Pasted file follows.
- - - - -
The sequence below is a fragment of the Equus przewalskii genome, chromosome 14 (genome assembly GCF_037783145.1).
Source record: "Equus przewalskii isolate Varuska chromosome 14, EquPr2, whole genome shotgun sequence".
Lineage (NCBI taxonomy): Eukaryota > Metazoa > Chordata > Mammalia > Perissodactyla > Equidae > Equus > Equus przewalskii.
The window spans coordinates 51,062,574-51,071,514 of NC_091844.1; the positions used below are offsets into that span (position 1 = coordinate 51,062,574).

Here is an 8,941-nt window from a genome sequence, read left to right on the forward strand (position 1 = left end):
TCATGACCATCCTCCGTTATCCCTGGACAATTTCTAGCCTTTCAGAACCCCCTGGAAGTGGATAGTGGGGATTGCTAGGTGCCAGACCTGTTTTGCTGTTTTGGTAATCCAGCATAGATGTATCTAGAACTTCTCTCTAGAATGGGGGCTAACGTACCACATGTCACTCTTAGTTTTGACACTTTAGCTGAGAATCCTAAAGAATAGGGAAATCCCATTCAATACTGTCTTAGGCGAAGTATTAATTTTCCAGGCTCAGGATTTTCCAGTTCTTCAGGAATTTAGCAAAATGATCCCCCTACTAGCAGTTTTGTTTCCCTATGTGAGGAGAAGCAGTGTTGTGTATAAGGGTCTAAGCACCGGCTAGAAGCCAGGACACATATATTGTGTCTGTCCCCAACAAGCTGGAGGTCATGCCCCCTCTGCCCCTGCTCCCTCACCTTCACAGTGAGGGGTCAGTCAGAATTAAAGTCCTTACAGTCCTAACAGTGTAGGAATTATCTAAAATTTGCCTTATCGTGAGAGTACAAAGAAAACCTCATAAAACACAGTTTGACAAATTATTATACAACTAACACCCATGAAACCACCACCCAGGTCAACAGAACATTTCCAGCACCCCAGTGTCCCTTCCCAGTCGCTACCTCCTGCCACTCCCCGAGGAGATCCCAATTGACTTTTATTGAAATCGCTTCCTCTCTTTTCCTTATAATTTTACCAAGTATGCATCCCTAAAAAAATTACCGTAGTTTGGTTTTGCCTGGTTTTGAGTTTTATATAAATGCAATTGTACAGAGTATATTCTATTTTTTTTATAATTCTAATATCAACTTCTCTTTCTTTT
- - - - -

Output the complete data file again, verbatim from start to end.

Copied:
The sequence below is a fragment of the Equus przewalskii genome, chromosome 14 (genome assembly GCF_037783145.1).
Source record: "Equus przewalskii isolate Varuska chromosome 14, EquPr2, whole genome shotgun sequence".
Lineage (NCBI taxonomy): Eukaryota > Metazoa > Chordata > Mammalia > Perissodactyla > Equidae > Equus > Equus przewalskii.
The window spans coordinates 51,062,574-51,071,514 of NC_091844.1; the positions used below are offsets into that span (position 1 = coordinate 51,062,574).

Here is an 8,941-nt window from a genome sequence, read left to right on the forward strand (position 1 = left end):
TCATGACCATCCTCCGTTATCCCTGGACAATTTCTAGCCTTTCAGAACCCCCTGGAAGTGGATAGTGGGGATTGCTAGGTGCCAGACCTGTTTTGCTGTTTTGGTAATCCAGCATAGATGTATCTAGAACTTCTCTCTAGAATGGGGGCTAACGTACCACATGTCACTCTTAGTTTTGACACTTTAGCTGAGAATCCTAAAGAATAGGGAAATCCCATTCAATACTGTCTTAGGCGAAGTATTAATTTTCCAGGCTCAGGATTTTCCAGTTCTTCAGGAATTTAGCAAAATGATCCCCCTACTAGCAGTTTTGTTTCCCTATGTGAGGAGAAGCAGTGTTGTGTATAAGGGTCTAAGCACCGGCTAGAAGCCAGGACACATATATTGTGTCTGTCCCCAACAAGCTGGAGGTCATGCCCCCTCTGCCCCTGCTCCCTCACCTTCACAGTGAGGGGTCAGTCAGAATTAAAGTCCTTACAGTCCTAACAGTGTAGGAATTATCTAAAATTTGCCTTATCGTGAGAGTACAAAGAAAACCTCATAAAACACAGTTTGACAAATTATTATACAACTAACACCCATGAAACCACCACCCAGGTCAACAGAACATTTCCAGCACCCCAGTGTCCCTTCCCAGTCGCTACCTCCTGCCACTCCCCGAGGAGATCCCAATTGACTTTTATTGAAATCGCTTCCTCTCTTTTCCTTATAATTTTACCAAGTATGCATCCCTAAAAAAATTACCGTAGTTTGGTTTTGCCTGGTTTTGAGTTTTATATAAATGCAATTGTACAGAGTATATTCTATTTTTTTTATAATTCTAATATCAACTTCTCTTTCTTTT